JANUARY BOOKS

I polled on Instagram asking for insight on content for 2019. One thing that was highly requested was more behind-the-scenes and personal posts. Therefore, I’m going to attempt to share more about our life on here. I used to be better about writing about our days, but parenthood has (rightfully so) taken over much of my free time.

One thing that I do make time for at the end of every day is to read. Some nights, I’ll make it to bed early enough to read for an hour. Others, I’m so tired that I can barely make it through a couple of pages. Reading has become a sacred piece of alone time where I can get lost in a story.

I found that I had more time for it once I shut my phone off before bed. This is a practice I started two years ago and haven’t looked back. I’m less anxious and more relaxed to fall asleep if I can carve out this window to be off screens and in a book.

I like to alternate between fiction and nonfiction, dense and lighthearted, past and present. This month, I had quite the spread of different genres.

Educated // Tara Westover

This book haunted me for days. Heck, it even made it into my dreams this week. Tara’s story blew my mind, and I couldn’t put this book down. Her memoir speaks to the importance of education and the danger of narrow-minded thinking. I can’t recommend this book enough, especially if you enjoyed The Glass Castle.

Jennifer’s Way // Jennifer Esposito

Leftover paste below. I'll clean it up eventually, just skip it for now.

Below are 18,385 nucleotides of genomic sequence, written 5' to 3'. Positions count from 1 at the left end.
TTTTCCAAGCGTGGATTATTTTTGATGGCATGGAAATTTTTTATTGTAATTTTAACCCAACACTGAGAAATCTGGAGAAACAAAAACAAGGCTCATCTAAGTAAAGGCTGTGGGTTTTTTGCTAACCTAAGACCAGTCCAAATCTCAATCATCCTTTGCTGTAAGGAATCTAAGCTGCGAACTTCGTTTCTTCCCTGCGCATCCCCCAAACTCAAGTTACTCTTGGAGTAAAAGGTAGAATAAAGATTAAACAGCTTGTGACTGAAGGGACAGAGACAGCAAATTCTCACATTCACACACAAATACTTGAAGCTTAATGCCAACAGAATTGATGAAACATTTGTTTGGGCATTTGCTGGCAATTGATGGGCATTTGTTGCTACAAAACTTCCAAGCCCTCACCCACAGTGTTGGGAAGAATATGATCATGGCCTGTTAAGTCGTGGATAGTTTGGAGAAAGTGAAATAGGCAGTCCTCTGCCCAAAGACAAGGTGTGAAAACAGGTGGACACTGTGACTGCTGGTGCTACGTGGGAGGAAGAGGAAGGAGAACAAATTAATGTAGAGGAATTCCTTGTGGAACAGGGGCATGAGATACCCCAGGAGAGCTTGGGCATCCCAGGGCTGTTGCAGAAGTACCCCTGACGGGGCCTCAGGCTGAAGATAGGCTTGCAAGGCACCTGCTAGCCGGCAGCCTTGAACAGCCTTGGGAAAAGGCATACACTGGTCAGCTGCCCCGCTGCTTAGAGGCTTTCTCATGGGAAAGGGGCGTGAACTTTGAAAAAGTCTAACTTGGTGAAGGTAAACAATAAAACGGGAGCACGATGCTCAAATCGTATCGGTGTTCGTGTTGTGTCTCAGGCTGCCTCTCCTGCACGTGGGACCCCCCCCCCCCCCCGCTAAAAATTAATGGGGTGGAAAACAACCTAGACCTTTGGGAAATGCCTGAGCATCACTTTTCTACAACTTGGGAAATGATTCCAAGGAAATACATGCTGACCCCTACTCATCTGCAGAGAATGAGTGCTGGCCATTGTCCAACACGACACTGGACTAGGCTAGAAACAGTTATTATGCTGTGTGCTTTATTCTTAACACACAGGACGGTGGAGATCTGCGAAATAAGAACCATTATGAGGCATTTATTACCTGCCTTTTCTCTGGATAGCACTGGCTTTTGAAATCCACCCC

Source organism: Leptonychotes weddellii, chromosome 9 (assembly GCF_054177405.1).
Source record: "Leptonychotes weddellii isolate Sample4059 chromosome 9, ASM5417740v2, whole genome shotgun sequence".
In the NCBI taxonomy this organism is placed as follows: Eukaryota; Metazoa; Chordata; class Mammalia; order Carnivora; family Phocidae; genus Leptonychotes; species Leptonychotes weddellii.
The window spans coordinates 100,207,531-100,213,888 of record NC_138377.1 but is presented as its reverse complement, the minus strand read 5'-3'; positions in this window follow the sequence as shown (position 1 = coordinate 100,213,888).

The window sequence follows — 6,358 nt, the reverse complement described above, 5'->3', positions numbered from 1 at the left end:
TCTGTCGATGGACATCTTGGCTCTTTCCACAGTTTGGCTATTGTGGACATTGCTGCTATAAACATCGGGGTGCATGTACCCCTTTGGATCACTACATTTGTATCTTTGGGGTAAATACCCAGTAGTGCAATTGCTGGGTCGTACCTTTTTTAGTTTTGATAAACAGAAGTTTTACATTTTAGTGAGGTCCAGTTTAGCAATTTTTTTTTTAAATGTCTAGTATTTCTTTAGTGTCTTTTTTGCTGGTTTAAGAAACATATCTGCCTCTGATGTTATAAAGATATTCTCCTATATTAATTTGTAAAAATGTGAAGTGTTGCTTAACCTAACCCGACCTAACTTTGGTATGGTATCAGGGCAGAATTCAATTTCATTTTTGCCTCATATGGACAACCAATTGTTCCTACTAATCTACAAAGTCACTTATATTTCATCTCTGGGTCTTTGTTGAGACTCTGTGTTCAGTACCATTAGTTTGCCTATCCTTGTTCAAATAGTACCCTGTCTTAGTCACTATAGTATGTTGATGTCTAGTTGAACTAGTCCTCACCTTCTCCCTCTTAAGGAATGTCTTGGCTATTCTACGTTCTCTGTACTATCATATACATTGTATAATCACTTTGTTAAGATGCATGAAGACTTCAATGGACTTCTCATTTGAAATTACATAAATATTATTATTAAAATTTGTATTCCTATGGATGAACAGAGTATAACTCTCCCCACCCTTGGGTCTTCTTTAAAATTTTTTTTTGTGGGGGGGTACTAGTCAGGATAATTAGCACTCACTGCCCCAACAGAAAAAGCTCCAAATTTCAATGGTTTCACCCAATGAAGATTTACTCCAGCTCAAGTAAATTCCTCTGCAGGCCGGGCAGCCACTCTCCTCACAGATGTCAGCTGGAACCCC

Sadly, there are only a few books about celiac disease, and there are even fewer personal accounts. Since my diagnosis, I’ve been hungry to learn more about the disease, especially from those that have walked this path before me. Jennifer is a highly-regarded actress who was misdiagnosed for twenty years. Her reflections speak to the challenges of the disease, especially to the complexities of the symptoms and diagnosis. If you have a loved one with celiac disease (or are struggling with an autoimmune condition yourself), this is a great attempt to understand what they are going through.

The Room on Rue Amélie // Kristin Harmel

World War II fiction is a guilty pleasure of mine. It is an era of our history that is unfathomable. I get lost in the stories and true accounts of those that weathered such treacherous years. I always leave WWII novels horrified at the evil that our world can succumb to, and yet there is always an air of hope that lingers throughout. Regardless, such stories remind me to be grateful to live in a world that is mostly peaceful at this time. I’ve probably read at least 30 WWII-era novels, and I hate to say that this is not at the top of the list. It was a quick read, and I sprinted to the end. The story was enjoyable, but the writing kind of fell flat for me.

Cold Mountain // Charles Frazier

This is one of my friend’s favorite books, and I was intrigued by the setting, so I added it to my book list. The novel takes place during the Civil War and follows a fleeing solider as he returns to his love in Appalachia. The writing was beautiful, poetic. I enjoyed learning about the culture in the 1800s, especially the medicinal and farm practices of the day. This wasn’t my favorite novel by far. It moved slow at times, and it was a journey to make it to the not-so-favorable ending. But, I won’t spoil it more than that.

 

 

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